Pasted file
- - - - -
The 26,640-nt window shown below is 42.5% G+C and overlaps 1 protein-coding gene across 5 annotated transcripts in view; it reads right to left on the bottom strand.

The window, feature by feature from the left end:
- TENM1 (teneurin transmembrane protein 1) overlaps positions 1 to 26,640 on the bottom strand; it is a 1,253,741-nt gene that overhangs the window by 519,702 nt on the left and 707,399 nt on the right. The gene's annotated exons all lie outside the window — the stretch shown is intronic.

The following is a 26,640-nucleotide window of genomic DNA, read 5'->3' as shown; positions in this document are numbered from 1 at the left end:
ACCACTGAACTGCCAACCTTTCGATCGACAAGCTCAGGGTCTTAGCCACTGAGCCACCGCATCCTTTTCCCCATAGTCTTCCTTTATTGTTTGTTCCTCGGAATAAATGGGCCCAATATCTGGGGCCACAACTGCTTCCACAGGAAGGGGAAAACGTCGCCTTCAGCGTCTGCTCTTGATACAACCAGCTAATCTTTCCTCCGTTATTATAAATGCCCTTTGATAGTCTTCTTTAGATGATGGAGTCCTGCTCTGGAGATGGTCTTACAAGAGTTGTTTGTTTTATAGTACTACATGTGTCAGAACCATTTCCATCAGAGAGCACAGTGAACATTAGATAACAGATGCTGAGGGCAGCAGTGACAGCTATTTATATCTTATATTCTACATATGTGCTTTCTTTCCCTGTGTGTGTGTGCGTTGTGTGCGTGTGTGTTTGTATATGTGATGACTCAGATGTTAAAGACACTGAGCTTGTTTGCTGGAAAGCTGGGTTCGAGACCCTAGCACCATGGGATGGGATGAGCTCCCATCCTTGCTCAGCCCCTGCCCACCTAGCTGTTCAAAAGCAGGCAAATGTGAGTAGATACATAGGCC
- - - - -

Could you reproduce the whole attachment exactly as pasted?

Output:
The 26,640-nt window shown below is 42.5% G+C and overlaps 1 protein-coding gene across 5 annotated transcripts in view; it reads right to left on the bottom strand.

The window, feature by feature from the left end:
- TENM1 (teneurin transmembrane protein 1) overlaps positions 1 to 26,640 on the bottom strand; it is a 1,253,741-nt gene that overhangs the window by 519,702 nt on the left and 707,399 nt on the right. The gene's annotated exons all lie outside the window — the stretch shown is intronic.

The following is a 26,640-nucleotide window of genomic DNA, read 5'->3' as shown; positions in this document are numbered from 1 at the left end:
ACCACTGAACTGCCAACCTTTCGATCGACAAGCTCAGGGTCTTAGCCACTGAGCCACCGCATCCTTTTCCCCATAGTCTTCCTTTATTGTTTGTTCCTCGGAATAAATGGGCCCAATATCTGGGGCCACAACTGCTTCCACAGGAAGGGGAAAACGTCGCCTTCAGCGTCTGCTCTTGATACAACCAGCTAATCTTTCCTCCGTTATTATAAATGCCCTTTGATAGTCTTCTTTAGATGATGGAGTCCTGCTCTGGAGATGGTCTTACAAGAGTTGTTTGTTTTATAGTACTACATGTGTCAGAACCATTTCCATCAGAGAGCACAGTGAACATTAGATAACAGATGCTGAGGGCAGCAGTGACAGCTATTTATATCTTATATTCTACATATGTGCTTTCTTTCCCTGTGTGTGTGTGCGTTGTGTGCGTGTGTGTTTGTATATGTGATGACTCAGATGTTAAAGACACTGAGCTTGTTTGCTGGAAAGCTGGGTTCGAGACCCTAGCACCATGGGATGGGATGAGCTCCCATCCTTGCTCAGCCCCTGCCCACCTAGCTGTTCAAAAGCAGGCAAATGTGAGTAGATACATAGGCC